Also. an amusing link that was unearthed on Facebook by Erwin Blonk (one of my regular readers), being a White Dwarf (back in the days when it wasn't just a GW house rag) editorial by Ian Livingstone on the subject of copyright.  

How times have changed.

Friday 8 February 2013

Battle Report - 6 Feb 2013 - Principles of War

We had our first battle in Gav's second computer-moderated Penninsular War campaign this week. An entire French Corps under Maréchal Victor ran into a rather disorganised but larger force under Wellington just outside Palencia.

Battle lines drawn up, the French along the ridge line.
Unfortunately (or not, depending on how you look at it) the bunch of players for this one are dotted round the world (quite literally: one's in Australia and more than one in the US), so after a bit of negotiation it eventually fell to me and Gavin (it would have been Richard as well, but he had to cancel.)

We used Gavin's 6mm forces, and the Principles of War ruleset, which I've played a couple of times before, but am rather rusty with, so I was profoundly grateful that as rulesets go, they're pretty good at encouraging you to play period tactics.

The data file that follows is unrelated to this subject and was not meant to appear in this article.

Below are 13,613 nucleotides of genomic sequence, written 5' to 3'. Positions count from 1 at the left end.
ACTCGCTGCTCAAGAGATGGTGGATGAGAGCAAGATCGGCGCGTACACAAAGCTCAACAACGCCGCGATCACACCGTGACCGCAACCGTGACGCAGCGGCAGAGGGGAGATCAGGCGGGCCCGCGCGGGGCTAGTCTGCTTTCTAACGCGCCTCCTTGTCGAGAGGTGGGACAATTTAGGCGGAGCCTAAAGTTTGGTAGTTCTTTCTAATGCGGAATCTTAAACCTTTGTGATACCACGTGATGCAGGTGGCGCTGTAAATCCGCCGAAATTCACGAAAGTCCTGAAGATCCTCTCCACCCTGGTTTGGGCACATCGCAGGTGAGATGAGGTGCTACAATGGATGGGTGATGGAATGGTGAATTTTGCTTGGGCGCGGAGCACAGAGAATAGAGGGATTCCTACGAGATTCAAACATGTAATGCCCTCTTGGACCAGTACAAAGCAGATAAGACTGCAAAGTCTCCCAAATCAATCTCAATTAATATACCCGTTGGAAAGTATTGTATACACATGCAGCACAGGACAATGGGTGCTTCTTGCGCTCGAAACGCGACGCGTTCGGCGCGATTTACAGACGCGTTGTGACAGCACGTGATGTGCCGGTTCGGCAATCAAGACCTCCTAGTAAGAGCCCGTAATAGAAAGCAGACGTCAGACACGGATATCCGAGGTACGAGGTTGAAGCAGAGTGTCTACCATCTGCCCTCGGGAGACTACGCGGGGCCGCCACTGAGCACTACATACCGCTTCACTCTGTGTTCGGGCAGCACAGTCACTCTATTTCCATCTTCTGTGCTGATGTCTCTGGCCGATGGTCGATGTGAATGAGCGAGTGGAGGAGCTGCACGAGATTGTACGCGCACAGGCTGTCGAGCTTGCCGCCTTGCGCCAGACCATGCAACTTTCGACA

Deploying short of the village pays off, as the British
advance gets rather logjammed round it.

As the British were (eventually) going to outnumber the French, I adopted a defensive position along a ridge line and the front edge of a relatively open forest. Basically I had one brigade in reserve from each division, plus a full division in reserve. There was a small village just in front of that line, but after a little consideration I left it as an obstacle for the British, rather than bend my line.

The British turned up somewhat piecemeal, rather hampered by a) Gavin's awful dice rolling for command points for the commanders that mattered and b) Wellington having to command a massive group of several otherwise leaderless stragglers, which meant he was never going to have enough command points.

Villatte's Division engages the British.
My deployment seemed to work quite well: on the right, the British got rather snarled up round the village, taking odd retreat results from speculative artillery fire, and generally being short on command points.